Sino-Foreign Unity

Inauguration of Sino-foreign Cooperative Universities Union

Sino-foreign universities are still small in number. Since the establishment of the first Sino-foreign institution, the University of Nottingham Ningbo China, a decade ago, the number has grown though and npw six have come together to establish the Sino-foreign Cooperative University Union and Presidents Forum.

The event was a chance for the leaders of the six joint venture universities from across China to come together with representatives of the local and national government to witness the formation of the Union and participate in the inaugural forum.

University of Nottingham Ningbo China

University of Nottingham Ningbo China

The six international collaborative universities are Xi’an Jiaotong-Liverpool University, the University of Nottingham Ningbo China, New York University Shanghai, Duke Kunshan University, Wenzhou-Kean University and the Chinese University of Hong Kong Shenzhen.

The inaugural meeting of Sino-foreign Cooperative Universities Union was hosted by XJTLU and a press release provided more information on the event:

Speaking during the morning’s Presidential Forum, Professor Youmin Xi, Executive President of XJTLU, welcomed the distinguished guests and highlighted the importance of the Union of Sino-foreign Cooperative Universities not only for its members but also for Chinese higher education. “It is time for us [the Union] to redefine education,” explained President Xi, citing the competitive advantages of student centered learning, innovative administrative structure and lack of historical burdens as the reasons why universities such as XJTLU will become leaders of the next generation of international higher education institutes.

XJTLU, host of the event

XJTLU, host of the event

Throughout the morning, senior representatives from the Union followed President Xi in giving speeches and introductions about their institutions to the audience. Members were then encouraged to raise questions and share ideas with one another in order to enhance the understanding of the issues faced by Sino-foreign Universities in China today.Professor Weiqi Shen, Vice-President of University of Nottingham Ningbo China, further developed the principles which set Sino-foreign Cooperative Universities apart from others in China, highlighting “high quality, openness, ‘hybrid vigor’ and legitimacy” in particular.

In the afternoon the Forum was joined by a senior delegation from the national Ministry of Education MoE, who travelled from Beijing to participate in the event. The Presidents listened to a speech given by Mr. Jianjun Cen, Director of International Cooperation and Communion Department of MoE who spoke about the important of the Union and the positive effects they hoped it would have on wider education in China.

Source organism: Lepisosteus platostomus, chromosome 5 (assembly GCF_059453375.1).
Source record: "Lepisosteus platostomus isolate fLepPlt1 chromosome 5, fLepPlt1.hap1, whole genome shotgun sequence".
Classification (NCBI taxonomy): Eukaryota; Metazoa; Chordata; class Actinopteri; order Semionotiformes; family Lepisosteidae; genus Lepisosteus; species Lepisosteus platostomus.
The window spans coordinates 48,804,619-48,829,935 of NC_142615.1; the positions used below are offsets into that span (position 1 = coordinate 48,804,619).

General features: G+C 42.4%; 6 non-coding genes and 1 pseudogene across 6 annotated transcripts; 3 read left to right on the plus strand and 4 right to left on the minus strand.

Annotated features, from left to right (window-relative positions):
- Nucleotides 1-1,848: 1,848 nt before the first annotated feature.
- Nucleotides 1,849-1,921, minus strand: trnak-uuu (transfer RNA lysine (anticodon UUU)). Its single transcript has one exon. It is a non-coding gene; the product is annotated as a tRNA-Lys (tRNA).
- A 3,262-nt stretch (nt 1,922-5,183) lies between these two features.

The Union of Sino-foreign Universities intends to continue to explore issues of common concern by sharing experiences and best practices, and to find feasible solutions to these issues. It is intended to enhance communication among members but also to enable members to influence higher education development in China. Although the members are at different stages of development, together they are in a distinctive and potentiallly influential position. It will be interesting to see how the new Union develops.

Progress Claimed for Duke Kunshan University

Duke still sounds upbeat about its China campus.

The Chronicle’s Duke section has a report on what sounds like some modest progress with the development of the new Duke Kunshan University in China:

Considerable progress is being made on the campus of Duke Kunshan University, Provost Peter Lange said at Wednesday evening’s Duke Student Government meeting.

Lange updated the Senate on DKU as that campus comes closer to finishing construction and opening to students. Next week, he will be submitting an establishment proposal to the city of Kunshan that will outline the plans that Duke intends to take after construction is completed. He said there has been some feedback from students concerned that DKU construction is depleting funds that could be allocated to the arts and sciences at Duke.U154P5029T2D540617F24DT20121221174344

“Undergraduate financial aid is costing us a lot of money and causing a squeeze in the arts and sciences funding, not DKU,” Lange said. “DKU is just a drop in the bucket.”

He estimated that Duke will be required to pay about $5.5 million each year to keep DKU running. This small fraction of Duke’s total expected expenditures in the next five years, he noted. To date, the University has raised between $6 and 7 million dollars for DKU.

“No top quality university pays for itself with tuition,” Lange said, adding that Duke will pay 50 percent of the operational costs of DKU, and the city of Kunshan will contribute the other 50 percent.

Whilst it is, of course, interesting that the $5m plus running cost is “just a drop in the bucket” for Duke, what is more significant is that it does appear that the new institution has suffered from significant delays in construction and formal approval for its establishment is yet to be granted. More recent reports don’t add a lot in the way of positive news for the new university.